Genotype distributions of all five SNPs showed no significant deviations from Hardy-Weinberg equilibrium in either CRC or schizophrenia subjects. The allele and genotype frequencies of the SNPs are listed in Table 1. The power of rs6452526, rs2662238, rs963248, rs35268 and rs2386275 were of 0.767, 0.782, 0.852, 0.695 and 0.844 respectively, with an OR of 1.5 (95% CI). For genetic polymorphisms rs6452526, there were statistically significant differences in allele frequencies between the 312 CRC subjects and the 270 schizophrenia subjects (p = 0.004, p = 0.020, after the FDR correction). The T allele and TT genotype of rs6452526 were significantly less common in the CRC group compared to the schizophrenia group (allele, 13.4% versus 20.2%, OR 0.61, 95% CI 0.44-0.86; genotype, 2.3% versus 5.3%). Moreover, the allele frequency of rs35268 showed significant difference between the CRC and schizophrenia groups (p = 0.028, p = 0.070, after the FDR correction). The T allele of this marker was more common in CRC subjects than in schizophrenia subjects (90.9% versus 86.6%, OR 1.54, 95% CI 1.05-2.26).

Table 1. Allele and genotype frequencies of 5 SNPs among colorectal cancer and schizophrenia patients

After analyzing linkage disequilibrium for each pair of the SNPs in the CRC and schizophrenia subjects (Table 2), two groups of markers (rs6452526-rs2662238 and rs963248-rs35268) were observed to be in strong LD respectively [23]. We therefore adopted the haplotype distributions for these SNPs in the later analysis. Haplotypes were omitted from analysis if the estimated haplotype probabilities were less than 3% in either the CRC or schizophrenia groups.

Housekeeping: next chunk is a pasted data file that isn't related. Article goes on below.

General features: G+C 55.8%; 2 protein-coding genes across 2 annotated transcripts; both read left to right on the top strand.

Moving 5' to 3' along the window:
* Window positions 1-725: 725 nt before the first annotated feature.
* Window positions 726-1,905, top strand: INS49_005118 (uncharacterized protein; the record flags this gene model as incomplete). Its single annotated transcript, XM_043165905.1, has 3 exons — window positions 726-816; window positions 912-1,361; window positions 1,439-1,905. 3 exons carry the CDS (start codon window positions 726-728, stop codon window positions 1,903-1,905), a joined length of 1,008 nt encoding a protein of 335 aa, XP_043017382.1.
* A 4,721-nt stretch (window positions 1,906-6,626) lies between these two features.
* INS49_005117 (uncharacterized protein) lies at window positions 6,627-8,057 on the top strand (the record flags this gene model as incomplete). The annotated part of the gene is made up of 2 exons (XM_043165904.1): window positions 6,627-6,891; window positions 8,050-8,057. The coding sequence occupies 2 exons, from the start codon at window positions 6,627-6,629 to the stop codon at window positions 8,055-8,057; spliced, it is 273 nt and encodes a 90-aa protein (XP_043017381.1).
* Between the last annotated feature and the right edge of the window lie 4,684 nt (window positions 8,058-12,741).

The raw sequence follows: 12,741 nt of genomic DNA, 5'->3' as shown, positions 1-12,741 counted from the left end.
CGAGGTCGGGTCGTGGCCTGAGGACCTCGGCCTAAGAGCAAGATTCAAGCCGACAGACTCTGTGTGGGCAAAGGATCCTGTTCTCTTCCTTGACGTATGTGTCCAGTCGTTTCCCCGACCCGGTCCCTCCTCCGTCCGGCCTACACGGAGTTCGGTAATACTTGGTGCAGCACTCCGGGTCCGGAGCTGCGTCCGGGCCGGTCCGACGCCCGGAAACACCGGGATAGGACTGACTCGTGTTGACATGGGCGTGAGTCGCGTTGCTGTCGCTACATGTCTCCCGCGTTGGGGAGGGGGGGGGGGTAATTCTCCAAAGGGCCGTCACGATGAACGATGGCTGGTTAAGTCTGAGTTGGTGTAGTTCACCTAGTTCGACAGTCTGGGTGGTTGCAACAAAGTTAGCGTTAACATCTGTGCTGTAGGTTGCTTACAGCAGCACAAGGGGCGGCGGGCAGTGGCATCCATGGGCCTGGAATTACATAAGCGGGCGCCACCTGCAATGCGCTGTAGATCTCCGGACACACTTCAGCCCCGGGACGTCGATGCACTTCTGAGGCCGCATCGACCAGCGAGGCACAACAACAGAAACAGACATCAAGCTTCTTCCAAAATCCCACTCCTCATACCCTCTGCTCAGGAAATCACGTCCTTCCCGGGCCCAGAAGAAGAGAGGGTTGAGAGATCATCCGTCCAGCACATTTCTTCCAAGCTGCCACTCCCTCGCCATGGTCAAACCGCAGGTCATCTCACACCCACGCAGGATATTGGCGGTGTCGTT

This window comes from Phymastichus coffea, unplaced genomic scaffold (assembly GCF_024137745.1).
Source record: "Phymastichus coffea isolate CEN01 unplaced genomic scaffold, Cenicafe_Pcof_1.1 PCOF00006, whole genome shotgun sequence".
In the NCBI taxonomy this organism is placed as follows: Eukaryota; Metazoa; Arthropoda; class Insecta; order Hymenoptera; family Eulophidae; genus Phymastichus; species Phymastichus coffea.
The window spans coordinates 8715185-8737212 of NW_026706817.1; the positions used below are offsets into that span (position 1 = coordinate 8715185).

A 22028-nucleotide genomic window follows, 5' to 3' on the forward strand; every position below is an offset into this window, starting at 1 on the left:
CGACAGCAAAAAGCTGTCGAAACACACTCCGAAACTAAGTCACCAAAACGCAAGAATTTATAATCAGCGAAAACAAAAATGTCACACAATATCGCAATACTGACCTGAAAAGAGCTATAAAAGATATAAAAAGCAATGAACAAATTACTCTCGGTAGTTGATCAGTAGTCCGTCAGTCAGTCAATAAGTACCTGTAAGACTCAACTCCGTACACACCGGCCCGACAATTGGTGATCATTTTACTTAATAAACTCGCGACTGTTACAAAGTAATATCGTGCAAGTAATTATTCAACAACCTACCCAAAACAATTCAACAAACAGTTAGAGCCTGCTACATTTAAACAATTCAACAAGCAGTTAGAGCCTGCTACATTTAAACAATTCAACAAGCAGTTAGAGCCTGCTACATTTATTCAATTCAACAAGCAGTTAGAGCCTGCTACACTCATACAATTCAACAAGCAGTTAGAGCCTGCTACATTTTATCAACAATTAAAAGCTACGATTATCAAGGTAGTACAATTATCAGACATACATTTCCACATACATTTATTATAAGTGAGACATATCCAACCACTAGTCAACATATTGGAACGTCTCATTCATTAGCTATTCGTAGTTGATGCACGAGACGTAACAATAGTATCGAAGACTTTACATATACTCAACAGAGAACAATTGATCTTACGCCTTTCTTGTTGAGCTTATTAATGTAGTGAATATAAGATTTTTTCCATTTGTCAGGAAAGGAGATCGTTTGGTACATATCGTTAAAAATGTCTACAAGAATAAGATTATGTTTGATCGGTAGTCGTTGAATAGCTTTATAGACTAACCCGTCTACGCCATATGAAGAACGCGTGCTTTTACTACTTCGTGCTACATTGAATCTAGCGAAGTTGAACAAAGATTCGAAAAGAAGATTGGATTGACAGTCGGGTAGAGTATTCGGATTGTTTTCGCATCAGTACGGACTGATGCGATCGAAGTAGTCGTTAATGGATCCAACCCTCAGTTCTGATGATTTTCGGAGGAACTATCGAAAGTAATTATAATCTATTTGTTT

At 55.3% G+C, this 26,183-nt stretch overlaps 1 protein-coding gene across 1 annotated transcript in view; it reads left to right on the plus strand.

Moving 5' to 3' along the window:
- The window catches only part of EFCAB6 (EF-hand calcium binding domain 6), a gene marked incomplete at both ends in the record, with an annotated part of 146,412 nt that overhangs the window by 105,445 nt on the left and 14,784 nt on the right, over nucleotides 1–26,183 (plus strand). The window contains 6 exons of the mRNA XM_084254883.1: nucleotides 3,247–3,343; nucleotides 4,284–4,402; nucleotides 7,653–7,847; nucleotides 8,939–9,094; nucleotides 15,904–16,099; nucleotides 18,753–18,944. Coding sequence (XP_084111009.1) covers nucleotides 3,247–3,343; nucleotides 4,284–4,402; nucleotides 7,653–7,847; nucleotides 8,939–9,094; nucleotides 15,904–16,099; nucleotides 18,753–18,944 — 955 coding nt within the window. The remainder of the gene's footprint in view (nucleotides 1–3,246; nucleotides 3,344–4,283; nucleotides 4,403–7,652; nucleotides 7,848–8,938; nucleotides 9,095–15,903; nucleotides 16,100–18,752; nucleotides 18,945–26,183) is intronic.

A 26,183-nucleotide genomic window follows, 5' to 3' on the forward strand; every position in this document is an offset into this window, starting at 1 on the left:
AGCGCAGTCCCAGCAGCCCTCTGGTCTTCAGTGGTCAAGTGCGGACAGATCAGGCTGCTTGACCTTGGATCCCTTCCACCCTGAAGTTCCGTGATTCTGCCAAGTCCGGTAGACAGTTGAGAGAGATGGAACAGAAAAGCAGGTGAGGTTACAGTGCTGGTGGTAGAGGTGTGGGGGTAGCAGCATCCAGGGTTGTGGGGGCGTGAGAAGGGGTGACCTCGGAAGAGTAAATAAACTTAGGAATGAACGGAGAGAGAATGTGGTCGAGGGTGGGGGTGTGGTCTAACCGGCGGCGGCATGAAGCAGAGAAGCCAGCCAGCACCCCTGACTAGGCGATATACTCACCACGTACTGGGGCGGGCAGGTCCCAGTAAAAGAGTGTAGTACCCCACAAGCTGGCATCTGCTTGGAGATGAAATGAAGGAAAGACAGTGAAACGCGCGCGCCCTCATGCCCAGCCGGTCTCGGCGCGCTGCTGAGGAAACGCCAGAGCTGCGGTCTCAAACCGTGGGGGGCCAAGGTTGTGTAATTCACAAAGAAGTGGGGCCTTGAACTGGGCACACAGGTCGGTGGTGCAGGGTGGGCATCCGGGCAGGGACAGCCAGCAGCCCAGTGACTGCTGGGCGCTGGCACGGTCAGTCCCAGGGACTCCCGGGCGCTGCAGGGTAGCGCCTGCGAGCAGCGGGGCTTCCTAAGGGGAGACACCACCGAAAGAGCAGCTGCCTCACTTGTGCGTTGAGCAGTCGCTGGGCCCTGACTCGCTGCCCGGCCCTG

Table 2. Estimation of linkage disequilibrium between the 5 SNPs

We selected only those haplotypes with significant frequency discrepancies between CRC and schizophrenia subjects (Table 3) for presentation. Haplotype analysis of these polymorphisms revealed some significant global p values (Table 4). One two-SNP-based haplotype and one five-SNP-based haplotype showed significant frequency difference between the CRC and schizophrenia groups. The haplotype combining all five markers was the most significant, giving a global p = 0.0005 (p = 0.0141, after the FDR correction). As its frequency was greater in the CRC group than in the schizophrenia group, the haplotype C-G-A-T-G (rs6452526-rs2662238-rs963248-rs35268-rs2386275) was found to be correlated with an increased odds ratio for CRC (p = 0.001, OR 2.07, 95% CI 1.32-3.24, p = 0.025, after the FDR correction). However, none of other significant haplotypes survived the FDR correction.

Table 3. Estimated haplotype frequencies and association significance

Table 4. Global p values of estimated haplotypes of the 5 SNPs within XRCC4

In the power calculations using the G*Power 3 program, our sample size had greater than 90% power to detect a significant (α < 0.05) association for alleles, genotypes and haplotypes when an effect size index of 0.1 (corresponding to a "weak" gene effect) was used.